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If I had reservations, they were only about Matthew Broderick. I was flummoxed by his ascendancy to the ranks of musical leading men, and remain utterly underwhelmed by his curiously thin and undeveloped vocalizations. Worse, the character of Leo Bloom had yielded, in Gene Wilder’s simultaneously uniquely hilarious and (to employ a seeming oxymoron) magisterially vulnerable performance, one of the greatest of all comic archetypes. Broderick, as it turned out, sang decently, and even managed some pathos. But where he is merely an acceptable pipsqueak, Wilder, on film, was inspired. Original. Sui generisNon-pariel. So much so that in his acceptance speech on winning the Academy Award® for Best Original Screenplay, Brook thanked three people: “Gene Wilder, Gene Wilder, and Gene Wilder.”

The producers 2005

I missed the inevitable 2005 movie of the show, directed by its original director-choreographer, Susan Strohman, which came and went all too quickly, only catching up with it a few days ago on DVD. Leonard Maltin, in his Movie Guide, suggests that this particular well has been visited once too often. I respectfully demur. While some of the movie lies in the realm of dutifully filmed theatre, much of it is splendid, and delightfully cinematic. Aspects of the show Brooks could only dream of getting onto the stage (such as Leo’s RKO fantasy of becoming a successful producer and, later, his Astaire and Rogers-inspired dance with the innocently lubricious Ula) reach heights of superbly staged, lit and photographed movie-musical bliss. And while we are, alas, denied the opportunity to relish Cady Huffman and Brad Oscar’s performances as, respectively, Ula and Springtime for Hitler’s Nazi author Franz Liebkind their replacements, Uma Thurman and Will Ferrell, do well enough, although the latter lacks the unsettling genius of the 1968 original, Kenneth Mars. (One can easily imagine the increasingly panicked casting edicts being handed down from nervous studio suits: “All right, all right! We’ll give you Lane, and Gary Beach, and Roger Bart. But you’ve gotta let us sign a couple ’a movie stars!”)

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The loss of Beach and Bart would have been, if not disastrous, at least dispiriting. Indeed, they seem to me absolutely essential to the success of the entire enterprise, nearly obliterating the original 1968 performances by Christopher Hewett (the original Karpathy of My Fair Lady) and Andreas Voutsinas (who seemed to me less amusing than unpleasantly sinister.) It is in these two riotously, and magnificently queeny, performances that the great difference between The Producers of 1968 and The Producers of 2001 is most keenly writ. What in the original had seemed unduly vicious and almost militantly homophobic becomes, in the later edition, part of Brooks’ more expansive, even loving, embrace of all things theatrical. His 2001 theatre-fags are deliriously, unabashedly, queer, in the sense not merely of being homosexual but of embracing their sexuality instead of simply embodying a narrow, even hateful, conception of it. Yes, Beach’s character (the exquisitely monickered Roger DeBries) is a pretentious, arty, clueless parvenu and yes, Bart’s languidly over-sibilant Carmen Ghia (another inspired name) is the tired businessman’s conception of the prissy, fawning, dirty-minded little hairdresser. But what in ’68 had been merely mean-spirited had mutated, by the turn of the century, into relaxed, and amused, benevolence. Brooks clearly loves these two swanning loons, and their big production number, the hilariously anachronistic “Keep it Gay” does not so much mock as celebrate the pair’s courageous outrage. It’s the difference between laughing at, and laughing with. The Brooks of 1968 is nervously disdainful. The Brooks of 2001 is having a gay (but straight!) old time of it.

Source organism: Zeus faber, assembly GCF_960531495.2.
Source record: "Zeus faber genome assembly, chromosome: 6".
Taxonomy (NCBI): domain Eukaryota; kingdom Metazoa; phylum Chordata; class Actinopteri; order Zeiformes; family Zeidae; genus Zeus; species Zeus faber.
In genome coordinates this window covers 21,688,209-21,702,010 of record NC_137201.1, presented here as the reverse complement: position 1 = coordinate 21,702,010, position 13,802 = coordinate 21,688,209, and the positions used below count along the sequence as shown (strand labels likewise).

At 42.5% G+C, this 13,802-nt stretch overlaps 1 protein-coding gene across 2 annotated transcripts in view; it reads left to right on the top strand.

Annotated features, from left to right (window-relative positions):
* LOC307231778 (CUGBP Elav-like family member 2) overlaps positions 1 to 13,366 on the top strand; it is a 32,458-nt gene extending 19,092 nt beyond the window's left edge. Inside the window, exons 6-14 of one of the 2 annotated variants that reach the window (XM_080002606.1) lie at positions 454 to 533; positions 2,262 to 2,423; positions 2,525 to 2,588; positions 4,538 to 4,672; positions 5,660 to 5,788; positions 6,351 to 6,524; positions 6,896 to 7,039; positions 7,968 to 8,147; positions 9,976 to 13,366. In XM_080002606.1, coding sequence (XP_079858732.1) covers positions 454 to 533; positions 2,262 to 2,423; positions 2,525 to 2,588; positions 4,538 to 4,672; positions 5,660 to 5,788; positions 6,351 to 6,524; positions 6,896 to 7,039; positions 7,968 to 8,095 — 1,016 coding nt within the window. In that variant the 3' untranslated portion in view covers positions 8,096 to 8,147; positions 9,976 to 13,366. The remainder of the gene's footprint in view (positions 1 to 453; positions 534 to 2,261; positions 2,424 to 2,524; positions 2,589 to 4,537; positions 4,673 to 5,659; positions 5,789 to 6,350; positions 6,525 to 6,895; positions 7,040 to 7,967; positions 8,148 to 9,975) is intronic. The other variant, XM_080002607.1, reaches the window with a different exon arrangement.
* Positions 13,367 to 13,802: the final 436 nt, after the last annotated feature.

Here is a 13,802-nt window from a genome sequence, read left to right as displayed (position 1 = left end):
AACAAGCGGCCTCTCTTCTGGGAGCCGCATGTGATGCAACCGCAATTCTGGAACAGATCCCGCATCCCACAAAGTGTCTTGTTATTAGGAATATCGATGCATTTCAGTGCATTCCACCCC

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The Producers would almost be justified if all it did was record for posterity Lane’s phenomenal inventiveness and inspired clowning. Eschewing any imitation of Zero Mostel’s performance, this Bialystock is just as original and, in its way, memorable. And, thanks to the DVD, we’re allowed to enjoy the performer’s mastery of Brooks’ berserk mazurka and crazily over-rhymed couplets in the axed opening number, “The King of Old Broadway.” One can see why it was cut from the picture; Max’s character, and his impecunious state, are established in his first scene with Leo; unless the number had somehow been placed in that scene, the inspired dialogue between the pair becomes almost superfluous. But what a pleasure to find it, if not restored to its rightful spot, at least preserved for those who may cherish it. (Another extra on the disc is the full “Along Came Bialy” in which Lane parades through Central Park like a demented Harold Hill leading not a brass band but a platoon of little old ladies cavorting with their Zimmerman frames. Brooks used a similar gag in his underrated 1976 Silent Movie, but it works even better here.) If Broderick is less felicitous, even he has grown on me, a little, and his innate sweetness shines through, especially in the show’s surprisingly plangent (if Platonic) love duet, “‘Til Him.”†